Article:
Violent computer games can be GOOD for you

Discussion in 'Members Corner' started by Daredevil, Sep 9, 2012.

  1. Daredevil

    Daredevil On Vacation! Administrator

    Apr 5, 2009
    Likes Received:
    Violent computer games can be GOOD for you: They increase your tolerance to pain by up to 65%

    By Eddie Wrenn

    PUBLISHED: 06:07 EST, 7 September 2012 | UPDATED: 07:22 EST, 7 September 2012

    Violent video games in which players have to shoot enemies can actually be good for people, a university has claimed - after discovering the games give people a higher pain threshold.

    A study at Keele University found that 40 volunteers were able to stomach pain for 65 per cent longer after playing violent 'first person shooter' games, than those who had played a non-violent golf game.

    Participants played both the violent and non-violent game on separate occasions for 10 minutes and then placed one of their hands in ice-cold water to test their reaction to pain.

    Take the pain: There could be an upside to games such as Call of Duty, currently in the news following the death of a 14-year-old boy


    This study was released on the same day as computer games hit the news following the death of a 14-year-old boy.

    A coroner warned that parents should not allow their young children to have access to 18-plus video games after schoolboy Callum Green, 14, hanged himself after playing the ultra-violent Call Of Duty.

    He regularly played the 18-certificate game with his stepfather despite it featuring graphically realistic scenes of soldiers carrying out gruesome killings.

    After being grounded by his mother following a row he was found hanging by his school tie from his metal framed bunk bed.

    At an inquest in Stockport, Greater Manchester coroner John Pollard said he could not understand why anyone would want to play the video game series - which has sold 100 million copies around the world.

    On average, participants kept their hands in the icy water for 65 per cent longer after playing the violent game, indicating that playing the game increased the participants’ pain tolerance. Heart rate was also shown to increase.

    The researchers suggest the increased pain tolerance and heart rate can be attributed to the body’s natural ‘fight or flight’ response to stress, which can activate descending pain inhibitory pathways in the brain reducing sensitivity to pain.

    The study was prompted following research by the same Keele University team showing that swearing increases people’s tolerance for pain.

    Dr Richard Stephens, a senior lecturer in psychology at Keele University who led the study, said: 'We assumed that swearing eases pain by sparking an emotional reaction in participants - most likely to be aggression - in turn setting off the body’s fight or flight response.

    'This latest study was a test of that assumption in which we set out to try and raise participants’ aggression levels by having them play a violent video game.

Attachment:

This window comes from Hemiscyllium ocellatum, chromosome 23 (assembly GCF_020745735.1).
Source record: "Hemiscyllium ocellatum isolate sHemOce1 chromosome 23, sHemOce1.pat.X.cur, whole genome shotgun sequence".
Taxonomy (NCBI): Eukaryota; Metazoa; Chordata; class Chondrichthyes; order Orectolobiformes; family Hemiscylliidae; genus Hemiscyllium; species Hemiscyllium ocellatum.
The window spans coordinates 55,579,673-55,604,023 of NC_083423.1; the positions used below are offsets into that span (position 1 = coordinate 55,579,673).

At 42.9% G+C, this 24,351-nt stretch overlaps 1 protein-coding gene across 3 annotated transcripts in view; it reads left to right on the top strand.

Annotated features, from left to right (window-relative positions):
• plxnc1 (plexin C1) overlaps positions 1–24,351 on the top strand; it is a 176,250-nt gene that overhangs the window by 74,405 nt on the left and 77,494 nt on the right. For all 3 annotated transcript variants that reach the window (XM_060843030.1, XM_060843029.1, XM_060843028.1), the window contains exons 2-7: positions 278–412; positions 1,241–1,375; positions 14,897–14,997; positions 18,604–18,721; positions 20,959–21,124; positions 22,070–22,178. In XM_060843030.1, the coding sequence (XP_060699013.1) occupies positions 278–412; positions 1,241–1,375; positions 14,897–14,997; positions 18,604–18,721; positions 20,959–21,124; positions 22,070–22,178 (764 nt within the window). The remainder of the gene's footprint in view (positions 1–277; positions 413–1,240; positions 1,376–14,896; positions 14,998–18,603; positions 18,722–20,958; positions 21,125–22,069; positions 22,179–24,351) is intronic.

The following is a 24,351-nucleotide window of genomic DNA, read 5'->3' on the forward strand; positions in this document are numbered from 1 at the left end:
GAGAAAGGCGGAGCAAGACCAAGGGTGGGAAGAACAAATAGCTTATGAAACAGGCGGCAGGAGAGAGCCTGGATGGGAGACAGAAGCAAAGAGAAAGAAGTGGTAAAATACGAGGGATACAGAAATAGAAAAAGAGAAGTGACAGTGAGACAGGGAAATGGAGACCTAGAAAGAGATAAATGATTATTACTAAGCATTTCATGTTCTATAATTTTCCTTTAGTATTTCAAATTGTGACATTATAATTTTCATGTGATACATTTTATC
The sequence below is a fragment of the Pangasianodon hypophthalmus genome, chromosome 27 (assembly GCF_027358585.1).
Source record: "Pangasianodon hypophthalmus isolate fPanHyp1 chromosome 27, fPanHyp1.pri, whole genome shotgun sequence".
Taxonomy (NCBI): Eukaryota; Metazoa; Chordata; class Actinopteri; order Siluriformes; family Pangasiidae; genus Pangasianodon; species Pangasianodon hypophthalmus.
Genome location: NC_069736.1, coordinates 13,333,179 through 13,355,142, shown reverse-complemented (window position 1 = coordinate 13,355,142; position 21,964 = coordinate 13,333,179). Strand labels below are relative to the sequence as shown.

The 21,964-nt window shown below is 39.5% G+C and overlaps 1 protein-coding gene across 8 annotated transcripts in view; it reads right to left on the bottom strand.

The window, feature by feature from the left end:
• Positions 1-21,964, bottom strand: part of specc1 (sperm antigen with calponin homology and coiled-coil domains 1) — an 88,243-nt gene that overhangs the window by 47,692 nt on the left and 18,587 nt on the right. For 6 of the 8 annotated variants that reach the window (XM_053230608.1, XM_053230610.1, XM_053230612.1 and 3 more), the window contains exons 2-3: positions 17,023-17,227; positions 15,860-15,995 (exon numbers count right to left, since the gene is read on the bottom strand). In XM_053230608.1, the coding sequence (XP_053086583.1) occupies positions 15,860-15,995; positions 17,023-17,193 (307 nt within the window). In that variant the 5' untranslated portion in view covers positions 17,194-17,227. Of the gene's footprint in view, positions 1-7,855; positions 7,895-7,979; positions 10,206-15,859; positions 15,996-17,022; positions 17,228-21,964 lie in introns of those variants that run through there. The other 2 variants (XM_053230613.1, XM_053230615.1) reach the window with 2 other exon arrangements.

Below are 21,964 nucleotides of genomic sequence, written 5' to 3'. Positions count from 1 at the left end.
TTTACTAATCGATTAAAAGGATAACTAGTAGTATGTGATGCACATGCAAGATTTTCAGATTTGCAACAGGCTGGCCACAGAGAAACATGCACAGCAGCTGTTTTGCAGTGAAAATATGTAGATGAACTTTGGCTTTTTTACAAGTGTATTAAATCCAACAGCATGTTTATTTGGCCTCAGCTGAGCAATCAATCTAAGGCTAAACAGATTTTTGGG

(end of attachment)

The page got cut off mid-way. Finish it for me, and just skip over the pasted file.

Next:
An image from Unreal Tournament: The research follows a study by the same Keele University team showing that swearing increases people¿s tolerance for pain

    'We then tested the effect on pain tolerance. The results confirm our predictions that playing the video game increased both feelings of aggression and pain tolerance'.

    Intriguingly, the new study suggests that playing violent video games may be a good way to cope with pain, at least in the short term.

    Dr Stephens added: 'Pain researchers have already been exploring the use of virtual reality as a way of helping people better deal with pain.

    A group in Seattle, USA encouraged children with severe burns to explore a snowy virtual landscape while their dressings were changed. This reduced the amount of pain and discomfort they felt during this procedure'.

    The results have been published in the journal Psychological Reports, which specialises in empirical, theoretical, mainstream, and alternative views on issues in psychology.

    Read more: Violent computer games can be GOOD for you: They increase your tolerance to pain by up to 65% | Mail Online
    sesha_maruthi27 likes this.
  3. Kunal Biswas

    Kunal Biswas Member of the Year 2011 Moderator

    May 26, 2010
    Likes Received:
    The article missed the dark side..

    These guys have serious mental problems, Sadistic pleasure for example..

    Call of duty is ultra - violent ?
    Last edited by a moderator: May 10, 2015
  4. EzioAltaïr

    EzioAltaïr Regular Member

    Aug 27, 2012
    Likes Received:
    Video games should only be played by those people mature enough to understand the difference of real life and in-game life.

    And CoD needs to tone down that violence. In Black Ops they have made it too realistic. Guys hands chopping off, A guys severed hand getting glued to his stomach when shot with a shotgun. What's the point of rating it 18? Kids are gonna play it anyway.

Share This Page